Home > Concert, Music > Jazz in the garden

Jazz in the garden

This last weekend music lovers in Addis converged for the 2nd annual installment of the acacia jazz fest for two days of jazz appreciation. True to its promise, the fest offered the best fusions of jazz elements and contemporary music from established and exciting new talents. With Nubian Ark, the group that fuses Ethiopian music scale and rhythms with jazz and funk, the touring band Der Rote Bereich described as the most important representative of German avant-garde jazz, Jazzmaris, a local band that combines the swinging Addis era music with its own original compositions, the Ethio-Cuban band “Eshi Havana” which brought its sumptuous Caribbean flavors to the festival, this was sure a weekend to remember.

The festival was meticulously planned and executed. Held at the Bole’s Floral Tropical Gardens, a fantastic outdoor concert venue, there was a complete festival atmosphere with food and beer garden. The setting made for an intimate concert performance and the sound was fine, whether you were sitting at half court or at the back. Most importantly, there was skillful mix of artists, by representing diverse, eclectic and inventive bands.
One of the singers who gave an outstanding performance at the festival was the US-based Ethiopian vocalist Munit Mesfin who shone with set of songs brimming with vibrancy,and absolute joie de vivre.Accompanied by the German guitarist Jorg, Munit sang her rendition of Lemma Demsewe’s all time favorite Astwasehalehu, a hit by now even the expat community in Addis seem to be familiar with.

Munit’s musical rapport with Jorg was evident throughout the performance. Peppering her performance with giggly tales, Munit also played a song she dedicated for March 8, International Women’s Day, part of the lyrics she said was written by her young brother.

Another group that brought grace and fervor to the festival was the Jazz trio, Der Rote Bereich. Founded in 1992, the band was invited to Addis Ababa by the Goethe-Institut and features guitarist Frank Möbus, saxophone virtuoso Christian Weidner and drummer Oliver Steidle. Performing on Sunday noon, the trio came up with a straight-ahead jazz acts, fresh sounds and rapid-fire streams of notes. It was one of the festival’s greatest moments.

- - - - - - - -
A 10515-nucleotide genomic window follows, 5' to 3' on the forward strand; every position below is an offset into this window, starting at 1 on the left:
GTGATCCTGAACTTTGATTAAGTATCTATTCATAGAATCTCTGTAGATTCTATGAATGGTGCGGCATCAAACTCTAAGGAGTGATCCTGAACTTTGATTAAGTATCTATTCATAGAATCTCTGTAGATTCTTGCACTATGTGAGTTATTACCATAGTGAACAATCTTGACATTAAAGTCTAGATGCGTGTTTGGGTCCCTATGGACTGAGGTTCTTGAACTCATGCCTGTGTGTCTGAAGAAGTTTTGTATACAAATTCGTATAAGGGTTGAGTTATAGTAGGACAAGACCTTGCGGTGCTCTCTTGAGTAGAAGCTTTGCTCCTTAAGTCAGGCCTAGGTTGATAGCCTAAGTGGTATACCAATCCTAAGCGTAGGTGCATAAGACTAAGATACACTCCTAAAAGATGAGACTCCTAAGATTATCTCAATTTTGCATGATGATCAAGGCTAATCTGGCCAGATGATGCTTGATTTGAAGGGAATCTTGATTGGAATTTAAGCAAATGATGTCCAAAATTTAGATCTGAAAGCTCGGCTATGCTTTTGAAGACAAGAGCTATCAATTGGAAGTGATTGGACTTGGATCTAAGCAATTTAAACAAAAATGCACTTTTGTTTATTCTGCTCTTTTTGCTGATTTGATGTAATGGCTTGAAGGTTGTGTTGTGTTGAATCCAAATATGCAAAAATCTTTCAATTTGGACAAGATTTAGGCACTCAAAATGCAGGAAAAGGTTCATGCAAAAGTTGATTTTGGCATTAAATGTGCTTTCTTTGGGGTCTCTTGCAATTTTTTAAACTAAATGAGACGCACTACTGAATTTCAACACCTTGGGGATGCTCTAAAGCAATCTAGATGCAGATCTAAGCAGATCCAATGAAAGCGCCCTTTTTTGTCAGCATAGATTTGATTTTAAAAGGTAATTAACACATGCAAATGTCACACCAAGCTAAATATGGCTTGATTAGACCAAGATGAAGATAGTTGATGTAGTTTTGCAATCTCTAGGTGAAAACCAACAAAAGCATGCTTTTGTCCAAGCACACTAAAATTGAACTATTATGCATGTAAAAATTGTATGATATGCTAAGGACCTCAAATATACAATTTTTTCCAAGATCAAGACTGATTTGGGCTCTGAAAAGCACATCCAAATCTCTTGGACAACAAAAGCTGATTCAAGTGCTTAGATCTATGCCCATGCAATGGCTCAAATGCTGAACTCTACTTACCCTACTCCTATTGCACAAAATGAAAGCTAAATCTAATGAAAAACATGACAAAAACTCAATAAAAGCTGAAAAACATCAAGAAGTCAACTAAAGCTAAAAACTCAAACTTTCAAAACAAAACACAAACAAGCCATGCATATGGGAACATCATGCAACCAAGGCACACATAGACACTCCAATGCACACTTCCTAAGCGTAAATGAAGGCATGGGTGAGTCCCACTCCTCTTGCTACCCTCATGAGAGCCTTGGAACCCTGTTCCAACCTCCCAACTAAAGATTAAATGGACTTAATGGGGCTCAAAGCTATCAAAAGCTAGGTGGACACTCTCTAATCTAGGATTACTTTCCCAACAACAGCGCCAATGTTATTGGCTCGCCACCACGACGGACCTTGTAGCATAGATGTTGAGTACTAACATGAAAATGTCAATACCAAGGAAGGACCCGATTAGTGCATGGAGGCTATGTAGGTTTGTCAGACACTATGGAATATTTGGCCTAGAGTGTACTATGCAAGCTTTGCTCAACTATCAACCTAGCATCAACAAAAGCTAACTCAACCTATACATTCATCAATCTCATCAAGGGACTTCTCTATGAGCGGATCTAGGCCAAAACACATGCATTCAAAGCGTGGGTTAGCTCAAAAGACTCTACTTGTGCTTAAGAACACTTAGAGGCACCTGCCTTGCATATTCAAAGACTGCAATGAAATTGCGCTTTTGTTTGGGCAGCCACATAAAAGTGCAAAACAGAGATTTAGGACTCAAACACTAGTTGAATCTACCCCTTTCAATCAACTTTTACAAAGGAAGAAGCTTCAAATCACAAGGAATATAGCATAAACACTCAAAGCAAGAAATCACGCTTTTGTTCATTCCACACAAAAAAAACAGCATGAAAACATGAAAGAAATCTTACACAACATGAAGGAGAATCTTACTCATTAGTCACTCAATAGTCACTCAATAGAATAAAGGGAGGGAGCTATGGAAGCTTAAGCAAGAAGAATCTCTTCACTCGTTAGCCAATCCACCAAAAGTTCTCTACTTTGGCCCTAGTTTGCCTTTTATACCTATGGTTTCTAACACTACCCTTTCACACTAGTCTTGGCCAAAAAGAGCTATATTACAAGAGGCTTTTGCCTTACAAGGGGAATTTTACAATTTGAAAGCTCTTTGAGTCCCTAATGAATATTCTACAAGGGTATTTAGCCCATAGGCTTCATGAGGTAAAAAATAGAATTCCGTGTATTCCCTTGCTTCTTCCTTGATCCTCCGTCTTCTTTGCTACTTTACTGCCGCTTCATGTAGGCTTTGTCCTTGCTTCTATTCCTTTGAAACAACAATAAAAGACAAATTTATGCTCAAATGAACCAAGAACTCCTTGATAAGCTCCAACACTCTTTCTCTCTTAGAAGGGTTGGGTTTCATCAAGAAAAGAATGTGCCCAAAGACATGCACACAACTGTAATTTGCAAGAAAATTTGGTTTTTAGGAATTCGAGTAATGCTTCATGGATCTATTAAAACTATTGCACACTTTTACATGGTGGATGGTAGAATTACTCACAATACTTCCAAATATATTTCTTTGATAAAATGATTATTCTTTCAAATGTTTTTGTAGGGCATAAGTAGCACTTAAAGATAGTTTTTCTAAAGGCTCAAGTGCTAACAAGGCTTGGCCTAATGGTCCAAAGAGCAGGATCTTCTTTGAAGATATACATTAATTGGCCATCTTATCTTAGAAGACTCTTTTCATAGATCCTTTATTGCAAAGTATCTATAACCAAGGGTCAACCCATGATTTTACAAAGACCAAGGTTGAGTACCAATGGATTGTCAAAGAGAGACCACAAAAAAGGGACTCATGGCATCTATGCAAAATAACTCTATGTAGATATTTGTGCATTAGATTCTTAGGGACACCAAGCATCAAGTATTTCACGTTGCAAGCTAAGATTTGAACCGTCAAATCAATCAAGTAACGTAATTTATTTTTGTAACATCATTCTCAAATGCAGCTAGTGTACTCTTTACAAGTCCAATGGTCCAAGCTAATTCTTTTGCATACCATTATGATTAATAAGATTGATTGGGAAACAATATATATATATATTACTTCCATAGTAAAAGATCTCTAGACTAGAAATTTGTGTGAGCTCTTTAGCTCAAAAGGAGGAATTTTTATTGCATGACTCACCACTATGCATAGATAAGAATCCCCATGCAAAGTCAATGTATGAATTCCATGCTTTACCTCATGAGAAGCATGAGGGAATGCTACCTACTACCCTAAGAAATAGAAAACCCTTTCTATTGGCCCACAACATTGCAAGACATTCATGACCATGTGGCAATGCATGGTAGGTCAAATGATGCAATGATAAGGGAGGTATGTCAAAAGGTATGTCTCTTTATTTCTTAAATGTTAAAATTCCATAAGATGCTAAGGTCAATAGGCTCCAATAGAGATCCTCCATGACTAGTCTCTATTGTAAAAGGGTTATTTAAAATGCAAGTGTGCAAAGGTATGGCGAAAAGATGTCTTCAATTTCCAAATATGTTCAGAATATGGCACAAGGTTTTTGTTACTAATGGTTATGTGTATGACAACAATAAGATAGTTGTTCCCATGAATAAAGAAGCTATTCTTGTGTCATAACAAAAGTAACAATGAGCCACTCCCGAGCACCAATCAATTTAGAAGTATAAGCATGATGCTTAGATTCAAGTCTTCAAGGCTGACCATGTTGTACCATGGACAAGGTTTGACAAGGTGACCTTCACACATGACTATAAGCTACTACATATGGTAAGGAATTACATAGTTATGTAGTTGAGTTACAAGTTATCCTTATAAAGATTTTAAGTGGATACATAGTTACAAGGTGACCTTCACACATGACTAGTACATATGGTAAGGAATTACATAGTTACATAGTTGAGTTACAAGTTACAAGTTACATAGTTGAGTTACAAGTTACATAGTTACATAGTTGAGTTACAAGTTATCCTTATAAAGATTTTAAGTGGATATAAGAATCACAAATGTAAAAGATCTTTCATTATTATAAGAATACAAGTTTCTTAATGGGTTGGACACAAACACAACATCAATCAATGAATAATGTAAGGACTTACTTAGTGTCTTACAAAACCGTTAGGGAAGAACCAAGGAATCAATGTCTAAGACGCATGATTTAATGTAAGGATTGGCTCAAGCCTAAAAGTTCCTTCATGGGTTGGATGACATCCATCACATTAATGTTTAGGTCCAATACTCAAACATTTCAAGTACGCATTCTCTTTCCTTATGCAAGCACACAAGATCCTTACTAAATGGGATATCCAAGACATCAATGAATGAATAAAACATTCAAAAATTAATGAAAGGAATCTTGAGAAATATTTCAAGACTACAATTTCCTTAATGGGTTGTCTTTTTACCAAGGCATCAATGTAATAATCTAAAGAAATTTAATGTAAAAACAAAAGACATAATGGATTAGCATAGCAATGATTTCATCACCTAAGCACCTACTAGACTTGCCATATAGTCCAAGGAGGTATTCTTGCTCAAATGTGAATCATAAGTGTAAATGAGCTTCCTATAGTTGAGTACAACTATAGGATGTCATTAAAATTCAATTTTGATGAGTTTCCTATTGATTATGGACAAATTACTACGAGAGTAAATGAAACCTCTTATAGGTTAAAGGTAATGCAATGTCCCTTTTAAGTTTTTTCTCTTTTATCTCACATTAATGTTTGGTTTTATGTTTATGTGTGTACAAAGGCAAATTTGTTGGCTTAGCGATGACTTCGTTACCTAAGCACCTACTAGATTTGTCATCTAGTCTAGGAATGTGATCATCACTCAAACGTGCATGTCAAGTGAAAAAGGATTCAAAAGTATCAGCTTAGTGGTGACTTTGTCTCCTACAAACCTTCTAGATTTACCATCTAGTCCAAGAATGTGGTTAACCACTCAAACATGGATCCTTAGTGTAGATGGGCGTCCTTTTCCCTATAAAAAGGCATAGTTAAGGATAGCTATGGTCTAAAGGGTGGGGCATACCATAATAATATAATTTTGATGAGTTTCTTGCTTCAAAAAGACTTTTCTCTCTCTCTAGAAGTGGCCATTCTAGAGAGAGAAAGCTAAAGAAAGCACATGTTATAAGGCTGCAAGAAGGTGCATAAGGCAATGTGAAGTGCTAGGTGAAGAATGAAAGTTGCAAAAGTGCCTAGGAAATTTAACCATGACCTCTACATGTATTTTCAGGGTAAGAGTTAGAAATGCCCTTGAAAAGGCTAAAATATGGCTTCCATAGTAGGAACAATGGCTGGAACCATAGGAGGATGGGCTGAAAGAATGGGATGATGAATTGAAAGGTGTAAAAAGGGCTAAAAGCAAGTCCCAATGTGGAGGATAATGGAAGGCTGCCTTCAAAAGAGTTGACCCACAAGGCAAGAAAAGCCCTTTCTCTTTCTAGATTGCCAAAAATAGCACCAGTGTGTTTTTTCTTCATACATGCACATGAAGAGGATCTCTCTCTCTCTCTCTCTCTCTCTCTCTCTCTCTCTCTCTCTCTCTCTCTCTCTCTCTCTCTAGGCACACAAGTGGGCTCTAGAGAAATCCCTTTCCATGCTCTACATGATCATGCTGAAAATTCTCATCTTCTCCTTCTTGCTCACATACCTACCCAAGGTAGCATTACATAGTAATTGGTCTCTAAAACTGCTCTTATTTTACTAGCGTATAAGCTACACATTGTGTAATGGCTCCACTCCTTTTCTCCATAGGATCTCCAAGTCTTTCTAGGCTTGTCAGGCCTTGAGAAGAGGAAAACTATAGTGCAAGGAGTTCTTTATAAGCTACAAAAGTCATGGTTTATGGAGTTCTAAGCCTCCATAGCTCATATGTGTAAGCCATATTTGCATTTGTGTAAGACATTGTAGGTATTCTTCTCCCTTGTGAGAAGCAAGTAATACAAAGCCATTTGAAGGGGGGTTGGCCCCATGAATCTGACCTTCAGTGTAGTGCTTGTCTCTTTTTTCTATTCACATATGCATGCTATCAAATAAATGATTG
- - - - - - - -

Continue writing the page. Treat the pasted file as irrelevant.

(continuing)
The Addis acoustic project presented a commanding performance. Led by guitarist Girum Mezmur, the group as usual, delivered songs rearranged from the 1950s and 1960s with mélange of fresh melodies. Melaku Belay’s naturally playful and virtuosic eskista dance gave to the music a distinctive flavor. The veteran mandolin player and vocalist Ayele Mamo’s song “Calypso” was a delight of the crowd. The group’s performance was a reminder of how satisfying acoustic jazz can be, when played by masters of the genre.
The Nubian ark also delivered a set of originals, along with standards to which the band gave a fresh twist. The group is made up of Henok Temsgen on bass, Samuel Yirga on keyboard, Natanael Tessema on drum, Aklilu on tenor sax, Yisahk Dawit on trombone and Misale Legesse on percussion. The audience’s applause at the end was sincere, not just casually polite. The group demonstrated that the sensitive band had a lot to give, and the audience will clearly see more of it and its wonderful style of jazz as it makes an indelible mark on the scene.

Yet, the singer who got everyone dancing at the end was the hotly anticipated Zeritu. Accompanied by Zemen band, she once again proved that she remains hugely entertaining in performance. Along with many of her well known hits, Zeritu sang a brand new material, a tune which had a joyous, gospel feel to it. Zeritu also surprised the crowd by crooning one of her well known songs with Oromigna lyrics.
Throughout it all, there’s much to enjoy in Zeritu’s multi-lingual daring, her easy-going, delightful rapport with the audience. Her blazing honesty with new and daring material is commendable and a joyful end to this year’s jazz festival. There was a lot of promise radiating from the acacia jazz fest, and the inventiveness of the event’s organizers made it clear that the fest will continue to provide just that for many years to come.

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  1. Silver
    March 29, 2011 at 7:17 pm

    Hey Arefe is there a website or newspaper that tell you events and things to do in Addis on weekly basis??

  2. March 30, 2011 at 7:16 am

    Hi silver,
    Thank s for reading my blog. For advice on Addis social life, entertainment venues, concerts, live music, clubs, restaurants, I think Addis out is good. I know they have a website but I mostly use the print version, which you could take for free at all branches of the Book World and big hotels in the town. If you haven’t so far, check their web
    http://www.whatsoutaddis.com
    But I don’t how if they update it regularly. Foreign cultural institutions, like Alliance, Goethe have events regularly, it is worth periodically checking their site too. If you are on their email lists they will let you know the event to take place

  3. March 30, 2011 at 10:59 am

    I would like to be there… may be the next time. Good job, Arefe, and thanks for share.

  4. biruh
    March 31, 2011 at 12:52 pm

    wow it was an amazing event. and tanx for z journal this is something that i can show for my frnds who were not there.

  5. Martha Tefera
    April 6, 2011 at 8:43 am

    WOW amazing.

  1. March 30, 2011 at 5:10 pm
  2. March 30, 2011 at 5:10 pm
  3. March 30, 2011 at 5:25 pm
  4. March 30, 2011 at 7:53 pm
  5. March 30, 2011 at 8:00 pm

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